Streamlining accounting departments can be a daunting task and more often than not the simplest approach is overlooked. However, keeping it simple is generally the best course of action to take when trimming the fat.

In many accounting departments the day-in-day-out tasks were created a zillion years ago and have become a part of the fabric that tends to be outdated. The problem is no one asks why? If you are interested in improving efficiency and uncovering outdated or ineffective practices, consider conducting an “S.W.O.T.” analysis of your department.

The following is a list of tasks which perhaps served a purpose at some point but are now obsolete. If you have been tasked with improving the efficiency of the accounting department, take stock and ask if the assigned tasks are something your team should spend its time on. Is it adding to your bottom line or ultimately costing your company time and money?

• Saving return envelopes enclosed with invoices
For those “greener” folks go ahead and recycle these and use your own envelopes. You will waste more energy trying to file envelopes, only to couple them with bill payments.

• Stamping the received date on invoices that already have a received date
Some get a sense of satisfaction in the very act of stamping, but today we have accounting software to keep track of things like dates, so there’s no need to double-up on the task at hand.

• Requiring approvals for invoices with PO numbers
This adds a step and slows down the process. The only approval needed at this point is confirmation that the product or service has been accepted and/or completed.

• Requiring an exact three-way match
In an ideal world, the PO, the invoice and the receiving documents match dollar for dollar every time, but accounting professionals know that is not always the case. Investigating every single discrepancy without regard for the amount adds time and significant expense to the AP process. More often the time invested in the problem exceeds the amount of the discrepancy.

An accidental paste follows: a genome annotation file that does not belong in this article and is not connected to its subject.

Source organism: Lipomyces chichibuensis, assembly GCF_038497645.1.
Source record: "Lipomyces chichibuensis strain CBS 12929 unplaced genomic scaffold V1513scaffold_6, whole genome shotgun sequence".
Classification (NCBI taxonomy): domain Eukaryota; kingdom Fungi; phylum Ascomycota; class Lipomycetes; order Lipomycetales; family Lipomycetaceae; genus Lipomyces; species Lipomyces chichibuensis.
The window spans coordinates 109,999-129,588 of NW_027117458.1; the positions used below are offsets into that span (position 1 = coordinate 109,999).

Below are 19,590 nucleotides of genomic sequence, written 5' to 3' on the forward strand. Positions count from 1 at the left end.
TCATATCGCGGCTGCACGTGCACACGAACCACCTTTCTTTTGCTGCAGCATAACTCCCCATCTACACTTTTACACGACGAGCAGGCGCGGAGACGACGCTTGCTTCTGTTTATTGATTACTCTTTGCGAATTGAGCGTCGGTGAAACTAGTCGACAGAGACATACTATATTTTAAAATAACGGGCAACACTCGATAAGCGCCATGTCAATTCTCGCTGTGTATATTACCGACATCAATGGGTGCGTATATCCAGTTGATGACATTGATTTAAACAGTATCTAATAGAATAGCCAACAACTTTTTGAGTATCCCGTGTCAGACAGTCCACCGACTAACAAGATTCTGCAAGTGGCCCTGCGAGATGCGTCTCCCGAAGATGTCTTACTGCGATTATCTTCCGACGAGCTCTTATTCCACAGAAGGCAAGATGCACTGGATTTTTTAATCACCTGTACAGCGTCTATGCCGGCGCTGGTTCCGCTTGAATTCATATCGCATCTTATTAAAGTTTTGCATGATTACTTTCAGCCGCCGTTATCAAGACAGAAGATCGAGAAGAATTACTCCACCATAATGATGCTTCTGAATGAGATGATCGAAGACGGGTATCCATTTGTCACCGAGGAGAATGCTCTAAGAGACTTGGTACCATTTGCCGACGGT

• Implement a variance or tolerance limit
Establish a variance limit where both AP and purchasing feel comfortable. Invoices that fail to comply with the three-way match but fall under the limit should move along in the process. , If this becomes an issue with a vendor, purchasing should contact that vendor to ensure they improve their invoicing practices.

• Requiring a review of voucher packages
Looking at the voucher package is a process that adds little to the overall AP process.

• Requiring approvals for all non-PO based invoices
This process is probably the one that causes the most headaches for the AP department. Consider establishing a “negative assurance” process for these types of invoices.

• Spending too much time tracking down approvals on every invoice
Set a dollar limit for invoices requiring approval. Email is also a great tool to get approval. Instruct managers that if you do not hear back on an approval by a certain point, the invoice will be paid.

• Requiring two signatures on checks
The two signature rule can be an effective practice, providing the signers review what they are signing. However, many organizations routinely require two signatures on far too may checks. Ask what value does this step add? Then consider excluding it or raising the dollar threshold.

• Over reporting
What people really want is the information that is relevant to them presented in a concise manner. Decide whether monthly versus weekly reporting works best and implement the most efficient reporting process for your business.

No one ever became a visionary in business by sitting back and being afraid to challenge the status quo. To streamline your process and reduce time consuming, inefficient practices ask questions and think systematically. It’s only when we step back to assess the situation that we can identify strengths and opportunities and eliminate weaknesses and threats.